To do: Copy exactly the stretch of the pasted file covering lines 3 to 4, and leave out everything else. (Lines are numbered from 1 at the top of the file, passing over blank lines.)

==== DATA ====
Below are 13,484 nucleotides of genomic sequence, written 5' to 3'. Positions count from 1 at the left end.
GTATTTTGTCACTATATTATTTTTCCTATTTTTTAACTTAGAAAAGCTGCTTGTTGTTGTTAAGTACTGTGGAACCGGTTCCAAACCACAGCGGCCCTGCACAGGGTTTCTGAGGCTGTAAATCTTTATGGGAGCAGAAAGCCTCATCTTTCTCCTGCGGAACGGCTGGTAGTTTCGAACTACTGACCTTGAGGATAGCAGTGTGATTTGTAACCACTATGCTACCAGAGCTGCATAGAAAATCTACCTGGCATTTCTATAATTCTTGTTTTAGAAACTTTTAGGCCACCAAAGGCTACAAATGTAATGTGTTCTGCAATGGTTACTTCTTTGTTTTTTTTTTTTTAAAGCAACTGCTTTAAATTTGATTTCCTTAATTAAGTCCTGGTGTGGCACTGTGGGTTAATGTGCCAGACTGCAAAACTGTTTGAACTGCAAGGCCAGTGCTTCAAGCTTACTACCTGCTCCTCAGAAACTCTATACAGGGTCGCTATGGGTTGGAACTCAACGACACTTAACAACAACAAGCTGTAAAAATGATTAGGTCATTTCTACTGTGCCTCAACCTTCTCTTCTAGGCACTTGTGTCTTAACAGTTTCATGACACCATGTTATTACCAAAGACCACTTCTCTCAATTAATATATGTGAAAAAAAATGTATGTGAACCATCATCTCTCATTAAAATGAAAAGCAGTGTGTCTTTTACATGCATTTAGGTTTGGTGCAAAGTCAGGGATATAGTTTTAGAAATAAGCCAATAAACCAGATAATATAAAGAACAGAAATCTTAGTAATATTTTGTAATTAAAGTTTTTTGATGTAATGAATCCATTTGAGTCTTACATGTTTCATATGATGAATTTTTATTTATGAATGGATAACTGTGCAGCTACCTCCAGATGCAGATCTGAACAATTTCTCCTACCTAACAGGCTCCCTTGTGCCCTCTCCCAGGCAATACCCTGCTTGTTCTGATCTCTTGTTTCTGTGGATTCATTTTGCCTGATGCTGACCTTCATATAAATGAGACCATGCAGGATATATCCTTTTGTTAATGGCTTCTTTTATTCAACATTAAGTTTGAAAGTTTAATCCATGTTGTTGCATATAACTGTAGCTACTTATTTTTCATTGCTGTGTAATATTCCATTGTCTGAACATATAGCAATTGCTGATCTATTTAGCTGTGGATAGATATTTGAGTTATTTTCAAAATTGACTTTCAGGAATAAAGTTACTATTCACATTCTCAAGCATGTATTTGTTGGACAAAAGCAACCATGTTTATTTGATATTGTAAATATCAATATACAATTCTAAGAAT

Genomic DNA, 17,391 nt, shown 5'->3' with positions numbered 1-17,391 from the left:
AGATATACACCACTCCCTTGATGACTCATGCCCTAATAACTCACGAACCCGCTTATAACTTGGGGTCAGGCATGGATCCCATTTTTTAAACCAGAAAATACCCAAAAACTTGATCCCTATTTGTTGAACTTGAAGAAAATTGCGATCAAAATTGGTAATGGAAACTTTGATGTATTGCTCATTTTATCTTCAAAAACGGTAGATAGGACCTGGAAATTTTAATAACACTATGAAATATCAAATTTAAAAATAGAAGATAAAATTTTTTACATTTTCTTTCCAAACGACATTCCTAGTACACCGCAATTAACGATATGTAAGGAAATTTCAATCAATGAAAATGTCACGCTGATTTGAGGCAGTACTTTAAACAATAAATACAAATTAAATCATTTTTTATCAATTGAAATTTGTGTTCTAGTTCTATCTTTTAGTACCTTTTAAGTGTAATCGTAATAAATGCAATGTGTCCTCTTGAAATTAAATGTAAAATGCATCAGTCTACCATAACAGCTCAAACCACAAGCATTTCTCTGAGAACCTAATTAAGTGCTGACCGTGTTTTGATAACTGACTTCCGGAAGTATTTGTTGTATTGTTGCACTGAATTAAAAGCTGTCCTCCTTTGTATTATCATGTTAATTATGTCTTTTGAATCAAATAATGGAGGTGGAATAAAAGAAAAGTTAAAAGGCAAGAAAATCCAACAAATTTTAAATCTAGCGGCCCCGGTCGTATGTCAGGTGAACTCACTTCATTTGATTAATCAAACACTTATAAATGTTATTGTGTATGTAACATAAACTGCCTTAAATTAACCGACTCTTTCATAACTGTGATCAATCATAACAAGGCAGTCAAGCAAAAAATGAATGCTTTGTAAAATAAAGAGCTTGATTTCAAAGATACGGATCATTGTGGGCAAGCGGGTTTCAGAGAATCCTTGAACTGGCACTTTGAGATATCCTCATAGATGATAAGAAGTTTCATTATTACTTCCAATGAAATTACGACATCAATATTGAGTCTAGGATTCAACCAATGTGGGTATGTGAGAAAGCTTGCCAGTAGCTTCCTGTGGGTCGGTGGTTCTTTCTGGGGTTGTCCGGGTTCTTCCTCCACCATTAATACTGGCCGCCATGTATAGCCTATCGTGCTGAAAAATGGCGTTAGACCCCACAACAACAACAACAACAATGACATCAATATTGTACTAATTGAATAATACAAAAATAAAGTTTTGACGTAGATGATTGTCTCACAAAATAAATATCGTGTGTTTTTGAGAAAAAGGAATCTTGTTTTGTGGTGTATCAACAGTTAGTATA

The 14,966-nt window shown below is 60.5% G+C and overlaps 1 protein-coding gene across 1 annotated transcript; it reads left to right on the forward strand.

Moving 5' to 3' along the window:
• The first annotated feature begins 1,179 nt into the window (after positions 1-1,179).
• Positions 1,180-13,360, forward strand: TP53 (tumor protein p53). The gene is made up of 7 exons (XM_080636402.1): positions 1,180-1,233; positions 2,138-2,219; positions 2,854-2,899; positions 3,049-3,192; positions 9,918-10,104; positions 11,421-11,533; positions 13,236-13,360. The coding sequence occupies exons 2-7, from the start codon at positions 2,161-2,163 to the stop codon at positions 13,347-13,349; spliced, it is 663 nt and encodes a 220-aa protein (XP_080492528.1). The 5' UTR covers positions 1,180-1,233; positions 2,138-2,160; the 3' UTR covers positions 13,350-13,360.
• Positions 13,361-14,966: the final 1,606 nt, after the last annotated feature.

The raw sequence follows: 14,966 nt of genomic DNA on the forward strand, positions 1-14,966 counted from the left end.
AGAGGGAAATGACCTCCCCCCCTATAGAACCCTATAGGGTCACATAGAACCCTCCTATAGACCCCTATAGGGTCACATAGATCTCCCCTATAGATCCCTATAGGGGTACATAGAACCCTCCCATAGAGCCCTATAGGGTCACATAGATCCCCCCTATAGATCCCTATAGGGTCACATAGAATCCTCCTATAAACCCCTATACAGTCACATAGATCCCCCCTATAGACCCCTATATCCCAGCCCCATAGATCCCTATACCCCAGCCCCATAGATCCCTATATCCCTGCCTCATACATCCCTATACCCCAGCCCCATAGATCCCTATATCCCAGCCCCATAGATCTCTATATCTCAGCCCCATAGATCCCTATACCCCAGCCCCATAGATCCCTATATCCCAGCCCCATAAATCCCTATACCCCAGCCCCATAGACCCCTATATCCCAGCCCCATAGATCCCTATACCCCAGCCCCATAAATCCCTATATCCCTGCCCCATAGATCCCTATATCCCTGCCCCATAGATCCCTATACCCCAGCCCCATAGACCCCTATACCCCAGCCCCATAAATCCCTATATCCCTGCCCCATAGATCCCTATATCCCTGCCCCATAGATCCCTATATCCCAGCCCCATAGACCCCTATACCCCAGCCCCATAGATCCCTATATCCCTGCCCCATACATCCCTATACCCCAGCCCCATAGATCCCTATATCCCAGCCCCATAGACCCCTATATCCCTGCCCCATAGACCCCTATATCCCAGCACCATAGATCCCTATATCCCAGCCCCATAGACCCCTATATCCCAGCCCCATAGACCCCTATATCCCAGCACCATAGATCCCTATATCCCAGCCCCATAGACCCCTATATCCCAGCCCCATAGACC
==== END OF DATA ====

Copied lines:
Genomic DNA, 17,391 nt, shown 5'->3' with positions numbered 1-17,391 from the left:
AGATATACACCACTCCCTTGATGACTCATGCCCTAATAACTCACGAACCCGCTTATAACTTGGGGTCAGGCATGGATCCCATTTTTTAAACCAGAAAATACCCAAAAACTTGATCCCTATTTGTTGAACTTGAAGAAAATTGCGATCAAAATTGGTAATGGAAACTTTGATGTATTGCTCATTTTATCTTCAAAAACGGTAGATAGGACCTGGAAATTTTAATAACACTATGAAATATCAAATTTAAAAATAGAAGATAAAATTTTTTACATTTTCTTTCCAAACGACATTCCTAGTACACCGCAATTAACGATATGTAAGGAAATTTCAATCAATGAAAATGTCACGCTGATTTGAGGCAGTACTTTAAACAATAAATACAAATTAAATCATTTTTTATCAATTGAAATTTGTGTTCTAGTTCTATCTTTTAGTACCTTTTAAGTGTAATCGTAATAAATGCAATGTGTCCTCTTGAAATTAAATGTAAAATGCATCAGTCTACCATAACAGCTCAAACCACAAGCATTTCTCTGAGAACCTAATTAAGTGCTGACCGTGTTTTGATAACTGACTTCCGGAAGTATTTGTTGTATTGTTGCACTGAATTAAAAGCTGTCCTCCTTTGTATTATCATGTTAATTATGTCTTTTGAATCAAATAATGGAGGTGGAATAAAAGAAAAGTTAAAAGGCAAGAAAATCCAACAAATTTTAAATCTAGCGGCCCCGGTCGTATGTCAGGTGAACTCACTTCATTTGATTAATCAAACACTTATAAATGTTATTGTGTATGTAACATAAACTGCCTTAAATTAACCGACTCTTTCATAACTGTGATCAATCATAACAAGGCAGTCAAGCAAAAAATGAATGCTTTGTAAAATAAAGAGCTTGATTTCAAAGATACGGATCATTGTGGGCAAGCGGGTTTCAGAGAATCCTTGAACTGGCACTTTGAGATATCCTCATAGATGATAAGAAGTTTCATTATTACTTCCAATGAAATTACGACATCAATATTGAGTCTAGGATTCAACCAATGTGGGTATGTGAGAAAGCTTGCCAGTAGCTTCCTGTGGGTCGGTGGTTCTTTCTGGGGTTGTCCGGGTTCTTCCTCCACCATTAATACTGGCCGCCATGTATAGCCTATCGTGCTGAAAAATGGCGTTAGACCCCACAACAACAACAACAACAATGACATCAATATTGTACTAATTGAATAATACAAAAATAAAGTTTTGACGTAGATGATTGTCTCACAAAATAAATATCGTGTGTTTTTGAGAAAAAGGAATCTTGTTTTGTGGTGTATCAACAGTTAGTATA